Five thoughts…

December 22, 2016

A New Year beckons.

It’s like watching a toddler run around a playground. Full of joy and hope, but knowing they are only ever seconds away from an inevitable trip, a grazed knee and the sound of that quite extraordinary ear-splitting wailing.

It is a time to pontificate on what the New Year will bring, however I do not intend to detain you with platitudinous clap-trap. No false hope, no fad-diet guru-ness. I just want to leave you with five thoughts I hope might shape an idea or two in your head about how you can look at the vast expanse of the year ahead and see something in it for you which is not just more work, more stress and more calls for you to embrace change.

This brings me to my first thought. Do not embrace change. Change is inconvenient, over-promised, under-delivered and rarely joyful. Change is someone else’s ill thought through, poorly consulted on and inadequately prepared bonus opportunity. If you are part of the change team you are only involved to add credibility or to keep people from doing really stupid things. If you are not part of the change team I am 98% certain there is nothing good in it for you. Does this mean you become a Luddite guerrilla fighting resistor? No, definitely not. What it does mean is that you just get smart; so for example suggest they use it as a development opportunity for someone else, or encourage more consultation with others first. If HR is not yet involved, speak loudly for their full engagement which is a sure way to kill off any project. If it needs IT then IT will ensure you have another two years at least before it can happen. By the time it comes round again, as most in-house lawyers change roles every three years, you will be more concerned about buffing-up your CV. Happy days.

My second thought is that technology generally is a poor investment. I do not want to disrespect anyone who has a contrary view, but I see it like this. When I look at people advertising home gym equipment on my TV, I believe every word they say. I know that if I follow their plan, their programme, their lifestyle, I too can have thighs that will crack walnuts and a chest that walks through doors before me. So, it’s not that I disbelieve them; it’s that I cannot be arsed. Would I rather spend money on their kit which I know I will feel intimidated to use or would I rather have a mince pie? When you are thinking about investing in IT, whether you can afford it or whether you need it are not the questions to answer; the only question to answer is whether you can be arsed.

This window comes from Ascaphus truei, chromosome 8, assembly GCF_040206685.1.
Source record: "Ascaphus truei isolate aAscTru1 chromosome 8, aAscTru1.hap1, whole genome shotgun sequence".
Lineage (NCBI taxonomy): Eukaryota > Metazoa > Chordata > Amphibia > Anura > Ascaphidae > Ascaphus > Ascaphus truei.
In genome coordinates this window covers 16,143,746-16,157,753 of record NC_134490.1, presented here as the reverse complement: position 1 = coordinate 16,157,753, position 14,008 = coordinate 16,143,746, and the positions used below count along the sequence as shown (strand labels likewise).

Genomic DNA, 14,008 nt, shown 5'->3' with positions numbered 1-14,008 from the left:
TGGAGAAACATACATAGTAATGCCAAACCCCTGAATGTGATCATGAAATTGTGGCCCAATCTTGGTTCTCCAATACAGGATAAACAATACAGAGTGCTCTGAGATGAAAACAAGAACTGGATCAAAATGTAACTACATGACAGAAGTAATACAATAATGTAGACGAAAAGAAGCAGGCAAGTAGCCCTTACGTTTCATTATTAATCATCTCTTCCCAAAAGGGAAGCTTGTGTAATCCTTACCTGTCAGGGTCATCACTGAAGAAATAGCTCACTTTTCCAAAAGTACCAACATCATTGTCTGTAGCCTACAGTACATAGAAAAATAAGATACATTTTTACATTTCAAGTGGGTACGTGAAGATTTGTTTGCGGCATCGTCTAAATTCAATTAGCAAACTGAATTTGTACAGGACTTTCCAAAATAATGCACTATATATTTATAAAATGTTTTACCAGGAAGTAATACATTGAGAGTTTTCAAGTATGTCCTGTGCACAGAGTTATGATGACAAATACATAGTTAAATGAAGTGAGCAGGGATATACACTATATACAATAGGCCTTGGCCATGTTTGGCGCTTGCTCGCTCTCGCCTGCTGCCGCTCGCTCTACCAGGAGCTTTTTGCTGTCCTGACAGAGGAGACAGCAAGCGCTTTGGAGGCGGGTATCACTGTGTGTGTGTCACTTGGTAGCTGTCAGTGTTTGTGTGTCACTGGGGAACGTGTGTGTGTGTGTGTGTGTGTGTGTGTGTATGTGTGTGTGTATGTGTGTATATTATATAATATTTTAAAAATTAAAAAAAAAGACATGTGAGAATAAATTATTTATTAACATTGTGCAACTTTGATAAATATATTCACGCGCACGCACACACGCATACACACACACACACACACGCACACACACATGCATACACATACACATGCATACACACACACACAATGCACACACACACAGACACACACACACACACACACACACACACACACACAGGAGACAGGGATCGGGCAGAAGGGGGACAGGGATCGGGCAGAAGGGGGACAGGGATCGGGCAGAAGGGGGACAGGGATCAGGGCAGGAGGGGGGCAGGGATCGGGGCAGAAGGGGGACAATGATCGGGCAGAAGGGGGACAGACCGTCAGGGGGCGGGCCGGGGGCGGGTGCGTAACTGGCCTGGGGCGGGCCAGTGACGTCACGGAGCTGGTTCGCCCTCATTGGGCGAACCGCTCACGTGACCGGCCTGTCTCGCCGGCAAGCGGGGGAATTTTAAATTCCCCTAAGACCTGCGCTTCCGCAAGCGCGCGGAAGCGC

Thought number three is guaranteed happiness and efficiency. Stop going to so many meetings. Most meetings achieve nothing useful. They are a perfect case study in inefficiency. The wrong people at the wrong time with no agenda, no clue, no ambition and no balls to change anything.  A paradigm of fake value and a self-important statement of uselessness. Don’t be rude, don’t leave people hanging, don’t disrespect colleagues, but always ask the question “Do you REALLY need me in this meeting?” …if the answer is “yes” the killer follow up questions is “Why?” I confidently predict that this will get rid of between 25% and 50% of all your meetings in a stroke. As most lawyers spend 40% of their week in meetings I have just given you back 20 hours or more each and every week. Use this time wisely. Go home earlier, read to the kids. …you know, be a human.

Thought four is not so dramatic, but is another guaranteed hit. Do less work. I will state this simply and I ask you to reflect on the truth of the sentiment. In a world of management clichés your employer’s leadership team will probably demand more for less, efficiency blah and value for money bollocks. However do they ever say to you “…and we want you to work bat-shit crazy hours at the very peak of your intellectual, creative powers all of the time, come what may?”  If they do, then leave. If they don’t, what are you thinking of when you behave like this is somehow expected of you?

My final thought is this – we are all just passing through. It is a job. It does not define you. You are not a lawyer before everything else. In the list of your corporate priorities and key performance indicators, if you have children, please put being mum or dad first, please include rest and please hold the thought that almost certainly in about three years time you will have moved on to another gang of folk with their own brand of nonsense. Tap in to what you have to do, be kind, be good and above all be you. However please don’t reach the point when you are stressed by too much work, too many emails, or too many meetings. You can deal with that stuff better if you allow yourself to be the best of all your feelings and talents, and not just the one or two things that your sociopathic boss says he values.

Take care.

Paul

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